Matt: Midnight in Paris really immerses you in the world of 1920s Paris. Nothing about any of the sets felt contrived. The art direction sucked me into that world, and like Gil, I was pretty depressed when I had to leave that world and come back to the 21st century. In Hugo, I especially enjoyed the recreation of Melies’ sets for the film. The automoton was pretty fabulous as well. The Artist had an interesting challenge in that they had to recreate several 1920s film sets. I would be okay with Harry Potter getting some recognition in this category; however, I’d have to go with Kristin on this one.

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Matthew Roth is an aspiring filmmaker from the Madison, WI area. While his passion is narrative film, he currently shoots and edits promotional and event videos at Inframe. In his free time, Matt enjoys researching and discussing film over a cup of coffee or meeting up with fellow film junkies through Craigslist. Be sure to check out his most recent short film Memoria.

AEOS Review: Mission Impossible 4–An Impossible Feat Made Possible?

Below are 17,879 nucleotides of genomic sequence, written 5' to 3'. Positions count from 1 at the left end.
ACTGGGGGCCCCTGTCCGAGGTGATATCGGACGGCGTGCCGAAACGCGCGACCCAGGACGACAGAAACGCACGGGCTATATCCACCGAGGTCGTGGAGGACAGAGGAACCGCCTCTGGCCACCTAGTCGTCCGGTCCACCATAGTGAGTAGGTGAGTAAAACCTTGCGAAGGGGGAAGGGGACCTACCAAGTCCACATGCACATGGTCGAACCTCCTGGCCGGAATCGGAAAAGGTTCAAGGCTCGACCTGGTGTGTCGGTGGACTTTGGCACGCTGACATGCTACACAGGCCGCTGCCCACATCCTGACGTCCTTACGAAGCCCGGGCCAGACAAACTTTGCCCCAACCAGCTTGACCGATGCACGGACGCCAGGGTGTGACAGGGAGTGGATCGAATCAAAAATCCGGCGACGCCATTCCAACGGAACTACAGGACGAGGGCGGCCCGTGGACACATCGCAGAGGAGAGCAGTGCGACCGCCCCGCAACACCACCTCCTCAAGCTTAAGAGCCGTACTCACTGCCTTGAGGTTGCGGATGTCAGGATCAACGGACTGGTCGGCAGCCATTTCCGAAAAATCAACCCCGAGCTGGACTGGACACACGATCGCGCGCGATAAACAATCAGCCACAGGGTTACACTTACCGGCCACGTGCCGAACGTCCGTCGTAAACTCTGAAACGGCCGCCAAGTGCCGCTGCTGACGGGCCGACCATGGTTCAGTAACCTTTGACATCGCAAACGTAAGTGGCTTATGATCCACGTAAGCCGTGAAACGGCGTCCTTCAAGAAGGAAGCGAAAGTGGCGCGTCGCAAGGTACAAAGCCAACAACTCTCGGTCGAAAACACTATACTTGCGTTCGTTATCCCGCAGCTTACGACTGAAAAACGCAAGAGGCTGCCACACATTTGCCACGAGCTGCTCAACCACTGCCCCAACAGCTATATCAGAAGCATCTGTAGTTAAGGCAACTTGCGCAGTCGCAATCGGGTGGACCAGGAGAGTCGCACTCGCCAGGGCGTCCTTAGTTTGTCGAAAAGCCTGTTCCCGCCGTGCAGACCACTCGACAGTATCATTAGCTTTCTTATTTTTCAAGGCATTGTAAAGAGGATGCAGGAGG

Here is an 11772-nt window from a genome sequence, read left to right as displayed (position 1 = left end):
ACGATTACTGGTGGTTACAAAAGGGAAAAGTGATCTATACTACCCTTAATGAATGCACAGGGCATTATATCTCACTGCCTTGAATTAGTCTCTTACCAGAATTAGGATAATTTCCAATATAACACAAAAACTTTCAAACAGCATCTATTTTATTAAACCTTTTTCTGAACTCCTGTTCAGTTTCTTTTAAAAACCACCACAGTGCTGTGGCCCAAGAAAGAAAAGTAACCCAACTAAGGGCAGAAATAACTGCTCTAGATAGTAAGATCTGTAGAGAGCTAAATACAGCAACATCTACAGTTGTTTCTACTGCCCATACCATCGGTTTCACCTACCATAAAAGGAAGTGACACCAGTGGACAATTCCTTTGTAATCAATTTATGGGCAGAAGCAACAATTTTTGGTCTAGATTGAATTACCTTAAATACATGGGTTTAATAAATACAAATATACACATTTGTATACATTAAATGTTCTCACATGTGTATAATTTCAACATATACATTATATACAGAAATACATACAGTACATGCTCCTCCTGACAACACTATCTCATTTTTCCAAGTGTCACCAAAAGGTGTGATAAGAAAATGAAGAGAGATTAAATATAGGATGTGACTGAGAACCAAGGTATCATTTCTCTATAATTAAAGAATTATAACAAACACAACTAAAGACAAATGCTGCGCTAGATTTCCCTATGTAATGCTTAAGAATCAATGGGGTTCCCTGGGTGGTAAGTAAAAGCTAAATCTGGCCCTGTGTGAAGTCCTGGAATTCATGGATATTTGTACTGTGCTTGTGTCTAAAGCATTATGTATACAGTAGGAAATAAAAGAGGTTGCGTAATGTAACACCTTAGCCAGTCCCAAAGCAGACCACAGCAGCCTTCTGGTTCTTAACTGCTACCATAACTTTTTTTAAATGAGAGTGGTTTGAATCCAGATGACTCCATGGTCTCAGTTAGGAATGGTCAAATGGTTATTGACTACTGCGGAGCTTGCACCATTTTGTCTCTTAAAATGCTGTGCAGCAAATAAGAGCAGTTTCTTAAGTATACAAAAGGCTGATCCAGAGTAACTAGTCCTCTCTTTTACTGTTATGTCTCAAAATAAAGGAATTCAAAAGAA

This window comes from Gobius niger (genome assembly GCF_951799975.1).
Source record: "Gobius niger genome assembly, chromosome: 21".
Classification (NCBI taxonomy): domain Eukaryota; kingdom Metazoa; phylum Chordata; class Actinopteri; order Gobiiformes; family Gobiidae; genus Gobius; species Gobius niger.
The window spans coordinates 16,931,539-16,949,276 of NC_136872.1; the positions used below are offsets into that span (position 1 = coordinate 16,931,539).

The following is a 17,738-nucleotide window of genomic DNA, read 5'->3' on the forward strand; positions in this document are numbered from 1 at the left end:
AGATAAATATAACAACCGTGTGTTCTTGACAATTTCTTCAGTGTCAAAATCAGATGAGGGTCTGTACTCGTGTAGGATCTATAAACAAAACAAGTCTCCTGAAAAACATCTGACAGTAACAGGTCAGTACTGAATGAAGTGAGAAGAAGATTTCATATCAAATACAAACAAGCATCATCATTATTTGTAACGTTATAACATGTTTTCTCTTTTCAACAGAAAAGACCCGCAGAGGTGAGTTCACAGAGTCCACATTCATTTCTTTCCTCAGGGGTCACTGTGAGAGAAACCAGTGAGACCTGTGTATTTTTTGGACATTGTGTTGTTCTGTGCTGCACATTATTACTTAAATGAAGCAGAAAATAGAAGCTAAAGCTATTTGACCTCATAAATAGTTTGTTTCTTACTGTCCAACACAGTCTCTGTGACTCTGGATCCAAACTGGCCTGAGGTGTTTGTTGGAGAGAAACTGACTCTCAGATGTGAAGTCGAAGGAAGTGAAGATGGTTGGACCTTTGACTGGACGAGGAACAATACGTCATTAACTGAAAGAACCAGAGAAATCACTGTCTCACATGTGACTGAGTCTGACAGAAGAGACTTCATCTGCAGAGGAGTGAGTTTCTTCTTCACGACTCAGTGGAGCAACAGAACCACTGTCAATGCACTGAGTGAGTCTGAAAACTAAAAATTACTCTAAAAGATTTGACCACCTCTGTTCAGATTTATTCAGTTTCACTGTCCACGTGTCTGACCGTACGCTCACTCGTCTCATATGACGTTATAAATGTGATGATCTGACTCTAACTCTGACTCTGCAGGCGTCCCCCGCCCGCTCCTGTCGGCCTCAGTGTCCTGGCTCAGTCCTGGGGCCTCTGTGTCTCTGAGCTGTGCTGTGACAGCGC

I was obviously going to play off the word impossible or possible as much as possible, because I have to hand it to director Brad Bird–if there were a mission to edge as close to the idea of being “impossible,” Ghost Protocol was it. In fact, Ghost Protocol was so good, that it holds the reigning title of best movie I have seen this month. And that is a high achievement, given that it is the month of December and some of the best movies are coming out right now.

A failed mission has just transpired. Sabine Moreau (Léa Seydoux) shoots an IMF agent who has just attained the sought after launch codes for Russian nuclear missiles in order to deliver them to the primary villain of the story, Cobalt, who just so happens to be a nuclear extremist. Cut to Ethan Hunt sitting in a Russian prison, bouncing a rock off the opposite wall from himself. We don’t see his face or even realize it’s Hunt at first. We’re focused on the two agents trying to break him out of prison: Agent Jane Carter (Paula Patton) and a familiar face, now field Agent Benjamin Dunn (Simon Pegg).